On the heels of losing Trevor Rosenthal to Tommy John Surgery, the Cardinals suffered the loss of another player on Saturday. Jedd Gyorko hit the disabled list for a right hamstring strain yesterday after coming out of Saturday’s game. While he’s been stuck in a slump for about two and a half months now, this is still an unwelcoming development.
While Aledmys Diaz has been getting some work in at third and second, the Cardinals opted not to bring him back to the major league club in Jedd’s absence. When he was demoted he seemed lost at the plate, with deteriorating plate discipline and contact abilities. He’s yet to turn things around in Memphis.
Diaz road the struggle bus to a 78 wRC+ over 288 plate appearances before his demotion, meaning he performed 22% worse than the average big league hitter. His walk and power numbers were down, and his strikeouts were up. In triple-A he’s been even worse as he’s posted just a 72 wRC+ in 153 plate appearances, meaning he’s been 28% worse than the average Triple-A hitter. Is this listlessness a function of him working on things? Maybe, but if so, it’s fair to say he hasn’t figured out what he needs to yet.
First baseman Luke Voit was called up to replace Gyorko on the 25-man roster. While he’s already achieved some national notoriety for his offense and Matt Carpenter could shift over to play the position he played most of the previous three years, Voit isn’t expected to replace Gyorko in the lineup. Going forward that will likely fall to Greg Garcia, who started at third yesterday.
Garcia started out the year buried on the bench. Jhonny Peralta and Jedd Gyorko were to battle it out for the starting third-baseman’s job, and it was assumed the loser would be the primary back-up infielder. Carpenter’s positional flexibility meant that Matt Adams could function as a utility infielder by proxy as well.
With an awful start to the year, Peralta ceded the starting job to Gyorko. Continued awfulness prompted his release. Then Matt Adams was traded. Kolten Wong also took two trips to the disabled list and as mentioned, Diaz struggled mightily. All this together meant that even with the ascension of Voit and Paul DeJong, Garcia was able to find some decent playing time. Now with the injury to Gyorko, he could be starter for most of the next couple weeks.
Last year, Garcia was a bit of a favorite of mine. He posted an impressive 14.8% walk rate while striking out at a below average rate. He showed little power, and his results on-contact were propped up by a .346 BABIP. That was never likely to continue, but he also sported an approach geared towards hits on balls in play, so maybe he would regress a little less than most in that category. The end result was a wRC+ of 111.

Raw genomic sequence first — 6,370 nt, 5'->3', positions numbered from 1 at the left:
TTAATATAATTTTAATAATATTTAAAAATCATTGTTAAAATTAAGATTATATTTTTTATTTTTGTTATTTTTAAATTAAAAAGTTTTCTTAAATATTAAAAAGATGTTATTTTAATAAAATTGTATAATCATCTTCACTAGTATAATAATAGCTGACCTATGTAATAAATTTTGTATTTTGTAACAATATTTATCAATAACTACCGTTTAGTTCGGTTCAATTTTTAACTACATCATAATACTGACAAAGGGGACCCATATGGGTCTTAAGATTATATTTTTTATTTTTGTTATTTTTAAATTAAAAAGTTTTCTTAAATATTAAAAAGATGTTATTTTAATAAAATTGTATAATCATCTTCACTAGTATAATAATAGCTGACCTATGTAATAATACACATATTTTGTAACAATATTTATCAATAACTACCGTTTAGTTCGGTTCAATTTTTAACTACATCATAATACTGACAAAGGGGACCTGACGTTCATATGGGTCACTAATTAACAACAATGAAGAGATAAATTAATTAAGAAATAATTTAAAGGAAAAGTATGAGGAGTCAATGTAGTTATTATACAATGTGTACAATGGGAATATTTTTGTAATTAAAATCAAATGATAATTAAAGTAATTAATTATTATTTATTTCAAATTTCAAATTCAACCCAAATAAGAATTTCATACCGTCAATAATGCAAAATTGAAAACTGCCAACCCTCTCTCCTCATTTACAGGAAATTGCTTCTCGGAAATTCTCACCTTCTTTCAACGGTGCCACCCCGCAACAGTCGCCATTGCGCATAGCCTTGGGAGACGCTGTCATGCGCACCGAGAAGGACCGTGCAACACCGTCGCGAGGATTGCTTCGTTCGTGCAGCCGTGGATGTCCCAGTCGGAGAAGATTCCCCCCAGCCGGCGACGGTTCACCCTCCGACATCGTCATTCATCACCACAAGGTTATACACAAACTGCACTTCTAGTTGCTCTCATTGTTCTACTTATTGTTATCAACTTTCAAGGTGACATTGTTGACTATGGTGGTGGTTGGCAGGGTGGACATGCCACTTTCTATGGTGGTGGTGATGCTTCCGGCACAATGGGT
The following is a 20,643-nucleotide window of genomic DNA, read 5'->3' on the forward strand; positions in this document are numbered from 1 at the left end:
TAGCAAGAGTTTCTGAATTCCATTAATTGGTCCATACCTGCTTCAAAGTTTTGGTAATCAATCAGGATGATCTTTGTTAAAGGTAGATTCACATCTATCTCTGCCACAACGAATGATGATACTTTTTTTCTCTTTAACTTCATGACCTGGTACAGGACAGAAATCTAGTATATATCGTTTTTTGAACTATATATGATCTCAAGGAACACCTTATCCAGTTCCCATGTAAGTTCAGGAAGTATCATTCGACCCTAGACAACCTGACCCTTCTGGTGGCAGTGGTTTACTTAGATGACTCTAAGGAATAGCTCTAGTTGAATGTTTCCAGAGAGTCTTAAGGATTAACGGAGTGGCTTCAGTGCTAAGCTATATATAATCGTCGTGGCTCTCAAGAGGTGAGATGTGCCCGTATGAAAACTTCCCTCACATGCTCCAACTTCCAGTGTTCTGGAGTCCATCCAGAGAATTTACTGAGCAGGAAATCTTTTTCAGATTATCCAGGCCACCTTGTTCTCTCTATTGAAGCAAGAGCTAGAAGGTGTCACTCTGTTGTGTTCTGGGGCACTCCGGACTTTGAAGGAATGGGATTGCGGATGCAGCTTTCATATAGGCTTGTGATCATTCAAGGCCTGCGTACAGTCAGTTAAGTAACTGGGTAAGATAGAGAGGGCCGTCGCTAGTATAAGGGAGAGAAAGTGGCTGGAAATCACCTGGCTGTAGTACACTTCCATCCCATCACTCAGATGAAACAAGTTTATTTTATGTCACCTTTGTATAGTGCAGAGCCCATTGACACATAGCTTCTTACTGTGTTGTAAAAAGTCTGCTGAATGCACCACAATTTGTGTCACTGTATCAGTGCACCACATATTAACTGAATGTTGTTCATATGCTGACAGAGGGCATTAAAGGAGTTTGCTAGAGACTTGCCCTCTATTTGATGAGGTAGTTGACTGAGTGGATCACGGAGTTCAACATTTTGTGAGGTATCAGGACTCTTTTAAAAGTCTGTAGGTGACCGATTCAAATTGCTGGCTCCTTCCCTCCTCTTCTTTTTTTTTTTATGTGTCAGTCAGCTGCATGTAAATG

Even if he regressed back to league average, that’s a useful package for a backup infielder making the minimum that can at least conceivably make spot starts at short (I make no claims of being a scout, but by my untrained eye I saw someone who was at least better than Diaz at the most important non-battery position).
He currently sits at a 97 wRC+ on the year. His BABIP regressed, but only to .336, still a well-above average mark. The problem is his strikeout rate is up a couple of percentage points and his walk rate has dropped 1 1⁄2 percentage points. 13.3% is still a well-above average walk rate, but it makes the total package a little less impressive when accompanied with average strikeout rates and an ISO reminiscent of Jon Jay.
A quick look at the plate discipline section of his stats on Fangraphs.com reveals the problem: He’s seen a drop in contact rate, going from 85.8% to 80.6%. This is substantial. For some context, among 250 players with at least 200 plate appearances in both 2016 and 2017, it’s the 13th biggest drop. That’s just outside the bottom 2%.
At the same time, pitchers have absolutely no fear of challenging Garcia. Again going with the 200 plate appearance threshold, he has the second highest Zone% of 316 players (50.7%). Second place Taylor Motter of the Mariners beat him out by a single tenth of a percent. With a middling 43.5% in 2016, the gain is the biggest of those 250 players with 200 plate appearances in both years.
This seems to represent a pretty substantial adjustment that pitchers have made towards Garcia. One of his best skills is his ability to lay off out of the zone pitches. He held the 8th lowest O-Swing% in 2016, and is thus far 5th in 2017. Since he shows little power, why not just pound the zone against him? With the newfound contact problems, this strategy is an even better idea.